Item 35 adds section 185 to the provisions identified in subsection 184(1) that cannot be delegated by the Operator to an officer of the Scheme. This amendment is made as a consequence of item 36, which adds a new, limited, delegation power that applies to section 185.

 

Item 36 adds new subsections 184(5) and (6) relating to delegation of the Operator’s powers or functions under section 185. Subsection 184(5) permits the power to engage an independent decision-maker and the function of consultation with participating States and Territories to be delegated by the Operator only to Senior Executive Service employees, in view of the importance of these decisions. Subsection 184(6) provides that in exercising a power or performing a function so delegated, a delegate must comply with any directions given by the Operator.

 

Item 37 removes from subsection 185(1) the requirement for the Minister to approve the engagement of a person, by the Operator, as an independent decision-maker. This change is proposed so that independent decision-makers can be engaged more expediently where needed in order to respond to peaks in the number and/or complexity of applications for redress under the Scheme.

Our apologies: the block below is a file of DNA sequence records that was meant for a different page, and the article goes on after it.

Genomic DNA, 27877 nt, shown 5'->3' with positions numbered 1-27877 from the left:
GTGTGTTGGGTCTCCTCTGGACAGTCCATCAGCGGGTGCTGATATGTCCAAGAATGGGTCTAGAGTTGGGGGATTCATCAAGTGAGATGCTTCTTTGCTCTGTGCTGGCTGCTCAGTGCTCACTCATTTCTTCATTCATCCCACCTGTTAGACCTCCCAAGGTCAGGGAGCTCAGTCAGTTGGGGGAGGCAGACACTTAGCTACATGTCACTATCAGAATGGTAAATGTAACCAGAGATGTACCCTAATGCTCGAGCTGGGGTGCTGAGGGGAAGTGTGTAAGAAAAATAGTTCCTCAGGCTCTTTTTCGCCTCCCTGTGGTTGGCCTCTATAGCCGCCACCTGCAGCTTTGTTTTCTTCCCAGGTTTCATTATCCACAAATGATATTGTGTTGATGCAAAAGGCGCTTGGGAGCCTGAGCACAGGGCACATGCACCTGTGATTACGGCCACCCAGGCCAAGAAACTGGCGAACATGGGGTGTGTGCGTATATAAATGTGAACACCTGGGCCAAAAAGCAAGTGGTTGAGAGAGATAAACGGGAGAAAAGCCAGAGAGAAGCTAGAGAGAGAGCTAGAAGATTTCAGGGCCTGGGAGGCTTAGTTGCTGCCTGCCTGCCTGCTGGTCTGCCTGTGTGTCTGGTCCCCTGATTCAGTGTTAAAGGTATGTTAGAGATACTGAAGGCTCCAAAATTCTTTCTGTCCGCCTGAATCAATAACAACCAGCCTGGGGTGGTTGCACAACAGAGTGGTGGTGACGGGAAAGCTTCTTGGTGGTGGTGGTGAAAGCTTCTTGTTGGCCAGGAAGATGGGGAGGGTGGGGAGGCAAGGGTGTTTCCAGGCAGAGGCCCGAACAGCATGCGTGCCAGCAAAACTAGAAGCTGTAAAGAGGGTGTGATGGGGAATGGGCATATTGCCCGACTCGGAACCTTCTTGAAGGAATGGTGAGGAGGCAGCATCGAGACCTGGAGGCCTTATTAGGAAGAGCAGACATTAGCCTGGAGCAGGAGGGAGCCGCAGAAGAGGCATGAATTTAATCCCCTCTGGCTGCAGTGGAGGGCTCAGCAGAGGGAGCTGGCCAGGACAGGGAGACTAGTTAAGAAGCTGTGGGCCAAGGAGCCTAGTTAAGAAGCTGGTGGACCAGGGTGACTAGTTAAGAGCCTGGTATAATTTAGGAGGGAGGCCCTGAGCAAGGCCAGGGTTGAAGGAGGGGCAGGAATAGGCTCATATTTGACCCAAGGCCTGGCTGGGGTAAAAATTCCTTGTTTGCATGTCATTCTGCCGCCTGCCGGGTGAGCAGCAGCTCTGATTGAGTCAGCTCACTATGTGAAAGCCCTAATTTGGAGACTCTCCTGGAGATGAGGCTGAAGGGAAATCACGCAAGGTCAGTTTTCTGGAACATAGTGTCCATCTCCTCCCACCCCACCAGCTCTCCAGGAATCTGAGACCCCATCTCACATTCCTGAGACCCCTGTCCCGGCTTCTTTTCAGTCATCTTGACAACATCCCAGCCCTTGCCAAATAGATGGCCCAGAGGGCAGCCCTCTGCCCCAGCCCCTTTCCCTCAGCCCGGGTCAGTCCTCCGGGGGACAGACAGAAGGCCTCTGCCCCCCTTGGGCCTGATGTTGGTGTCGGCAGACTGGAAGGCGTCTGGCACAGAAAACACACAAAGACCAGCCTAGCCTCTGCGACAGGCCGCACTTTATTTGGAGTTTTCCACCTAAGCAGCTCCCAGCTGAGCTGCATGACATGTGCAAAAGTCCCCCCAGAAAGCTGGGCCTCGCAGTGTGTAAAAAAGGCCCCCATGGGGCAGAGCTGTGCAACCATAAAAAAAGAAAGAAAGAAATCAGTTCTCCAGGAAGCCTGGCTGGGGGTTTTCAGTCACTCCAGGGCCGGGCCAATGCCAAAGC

The qualification, skills and experience of a person to perform the role of independent decision-maker can continue to be appropriately assessed at a departmental level, in consultation with participating States and participating Territories and, as such, this change will not impact the suitability of persons to be engaged as independent decision-makers.

 

Item 38 is also proposed to achieve greater administrative efficiency in the process for engaging independent decision-makers. This item amends subsection 185(2) so that consultation with participating States and participating Territories continues but is not required to be at Ministerial level.

 

Part 4 - Protected names and symbols

 

Part 4 adds new provisions to protect of the names and symbols used in connection with the Scheme against unauthorised use.